Nothing against Pink Floyd - even their early psych period - but there's just something about Voivod's icy, precision technicality on this version of "Astronomy Domine" that kills.  It's a valid cover: while it is in fact pretty faithful to the original, it does trade in Syd Barrett's hazy, drug fueled psychosis for an antiseptic menace that is more immediately threatening than the Floyd rendition.  What really sells it is Voivod's complete mastery of the loud/quiet dynamic; Michel Langevin's rollercoaster drumming in particular steals the show.

Top 10 Most Useless Genre Labels

I've been thinking a lot lately about the subject of "labeling" music, ie. attributing genres and sub-genres to a particular band or piece of music for categorization purposes.  This is something that nearly every musician feels obliged to hate, though I would argue that, in order to discuss their work intelligently, some form of short hand is necessary... one can't reasonably be expected to launch into an impromptu, 400 word review every time they want to describe an artist's music, and even if they were to do so, saying a band plays "angular riffs" with "clean, melodic leads" and "a propulsive backbeat" in lieu of, say, using the substitute term deathcore, does little to place said band in context with contemporary trends in music.

Let's face it: the real reason an artist gets belligerent whenever the subject of what genre they play comes up is because they like to believe that they're inventing a brand new sound, a wheel that may look like other wheels but is nonetheless one that they invented sans influence, ostensibly out of whole cloth.  Well, fuck that, if it looks like a wheel, drives like a wheel, and the tread is usually worn thin by the third or fourth time you take it out, it's a goddamn wheel.  We're not going to invent brand new nomenclature to describe the same shit every time some asshole gets their skinny jeans in a bunch.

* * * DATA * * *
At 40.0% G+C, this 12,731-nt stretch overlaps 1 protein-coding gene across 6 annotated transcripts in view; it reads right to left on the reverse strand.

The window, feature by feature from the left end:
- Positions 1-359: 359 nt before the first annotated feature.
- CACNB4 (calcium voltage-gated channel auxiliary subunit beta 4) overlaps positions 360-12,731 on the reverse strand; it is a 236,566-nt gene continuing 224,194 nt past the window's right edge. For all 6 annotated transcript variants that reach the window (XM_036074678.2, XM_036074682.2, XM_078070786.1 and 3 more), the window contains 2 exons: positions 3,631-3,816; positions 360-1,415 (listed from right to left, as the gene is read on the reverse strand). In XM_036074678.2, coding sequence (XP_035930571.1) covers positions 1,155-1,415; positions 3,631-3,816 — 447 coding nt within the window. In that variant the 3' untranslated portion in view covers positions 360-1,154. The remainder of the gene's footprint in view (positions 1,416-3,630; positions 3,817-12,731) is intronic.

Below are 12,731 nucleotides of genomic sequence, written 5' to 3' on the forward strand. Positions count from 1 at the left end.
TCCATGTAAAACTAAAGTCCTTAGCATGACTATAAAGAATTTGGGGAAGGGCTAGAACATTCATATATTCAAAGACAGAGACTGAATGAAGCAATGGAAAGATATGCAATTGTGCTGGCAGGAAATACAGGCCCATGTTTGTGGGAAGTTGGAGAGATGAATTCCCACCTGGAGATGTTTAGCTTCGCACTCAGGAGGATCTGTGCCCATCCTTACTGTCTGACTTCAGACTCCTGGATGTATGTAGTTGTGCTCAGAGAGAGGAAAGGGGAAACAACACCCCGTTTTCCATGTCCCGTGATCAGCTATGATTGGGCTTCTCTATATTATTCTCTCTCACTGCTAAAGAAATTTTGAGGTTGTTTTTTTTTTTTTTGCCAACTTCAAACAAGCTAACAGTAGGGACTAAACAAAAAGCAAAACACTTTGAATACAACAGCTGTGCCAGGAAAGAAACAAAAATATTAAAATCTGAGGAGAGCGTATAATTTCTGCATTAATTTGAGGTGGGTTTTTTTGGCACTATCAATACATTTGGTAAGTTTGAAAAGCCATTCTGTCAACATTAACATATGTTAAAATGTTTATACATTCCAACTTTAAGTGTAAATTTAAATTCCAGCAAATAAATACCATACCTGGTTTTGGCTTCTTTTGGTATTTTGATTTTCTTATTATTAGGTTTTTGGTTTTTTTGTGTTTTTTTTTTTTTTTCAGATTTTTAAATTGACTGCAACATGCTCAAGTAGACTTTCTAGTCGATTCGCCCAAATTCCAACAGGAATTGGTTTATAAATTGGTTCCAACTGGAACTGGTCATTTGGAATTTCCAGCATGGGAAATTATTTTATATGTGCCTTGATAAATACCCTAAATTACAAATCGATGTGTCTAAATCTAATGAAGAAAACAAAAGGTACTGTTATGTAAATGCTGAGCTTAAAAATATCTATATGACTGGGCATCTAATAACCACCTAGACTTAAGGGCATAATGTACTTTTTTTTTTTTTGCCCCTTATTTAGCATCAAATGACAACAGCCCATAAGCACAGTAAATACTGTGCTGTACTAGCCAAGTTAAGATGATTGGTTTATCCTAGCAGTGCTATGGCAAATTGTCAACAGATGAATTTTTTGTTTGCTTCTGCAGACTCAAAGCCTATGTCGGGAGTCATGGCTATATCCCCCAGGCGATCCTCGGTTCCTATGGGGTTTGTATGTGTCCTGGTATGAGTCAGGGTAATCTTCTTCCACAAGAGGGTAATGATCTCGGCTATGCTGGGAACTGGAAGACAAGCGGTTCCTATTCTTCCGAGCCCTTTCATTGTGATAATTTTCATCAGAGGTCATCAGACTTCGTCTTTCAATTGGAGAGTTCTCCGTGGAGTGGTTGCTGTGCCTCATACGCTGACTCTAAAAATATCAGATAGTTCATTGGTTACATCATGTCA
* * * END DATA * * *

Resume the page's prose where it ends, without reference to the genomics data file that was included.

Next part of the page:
Monday, July 25, 2011

Mastodon: "Black Tongue"

As much as I love when a band edges away from mainstream acceptance and tries something more experimental, more progressive, I have to say I only really appreciated Mastodon's previous effort, Crack the Skye, from more of a cerebral perspective... I never fully embraced it as a repeat listening experience.

Which is why I'm pretty thrilled to hear this new track from their forthcoming The Hunter.  Having proven they can get ponderous with the best of them, it appears Mastodon is finally getting back to their roots a bit, as evinced by both "Black Tongue" (below) and the recent Adult Swim outtake "Deathbound".

Washed Out: "Wicked Game"

I thought about using this Chris Isaak nod to inaugurate the site's Killer Covers theme, but it's not decidedly superior, just different.  This was recorded for a Sirius session, but I don't have satellite radio so I just stole it off 40 other blogs instead.

THROWBACK 1999 || Tom Waits: "Hold On"

Alright, July being a month filled with vapid summertime releases that I have no interest in covering here - to wit, new LPs by 311, Incubus, 3 Doors Down and Sublime - it seems as good a time as any to kick off the Throwback series. Since the aforementioned new releases might already lead one to believe we're still living at the turn of the millennium, let's go with something from 1999.

1999 was kind of a transitional year. Nearly all the commercially successful grunge and alt rock bands that ruled the decade had either imploded - Soundgarden, Faith No More, Gin Blossoms, White Zombie - or had taken a nose dive in album sales... Stone Temple Pilots, Collective Soul, Bush, Third Eye Blind, etc.

On the other hand, 1999 was the Year of Napster; many youth who would ordinarily have been fussing over the Next Big Thing were instead fleshing out their existing discographies, downloading old stuff that they'd never got around to buying and just generally catching up on the classics. Yep, it was the era of compilations and greatest hits records, the remix collection and the covers album... a period in flux that the record business never really recovered from.

Sunday, July 24, 2011

Weekend Nachos: "Black Earth"

Weekend Nachos: not a lot of interesting background on these guys floating around. They do maintain a blog but it basically just serves to post tour dates and sell you merch. I guess they need all the help they can get since they seem to bounce from one record label to another with every new release.

Weekend Nachos - "Black Earth" by brooklynvegan

Saturday, July 23, 2011

Amy Winehouse: Roast in Peace

I swore to make a point not to report on stories that everyone would hear about one way or another, but Blabbermouth has a rather hilarious take on Amy Winehouse's (still very, very mysterious) death.

Basically a bunch of washed out hard rock & heavy metal stars use the occasion of Ms. Winehouse's demise to remind kids that drugs are not cool... never mind that one of the stars in question was once declared dead for two minutes following an OD of his own. Guess Amy's real party foul was not shaking it off and hopping right back on that night train.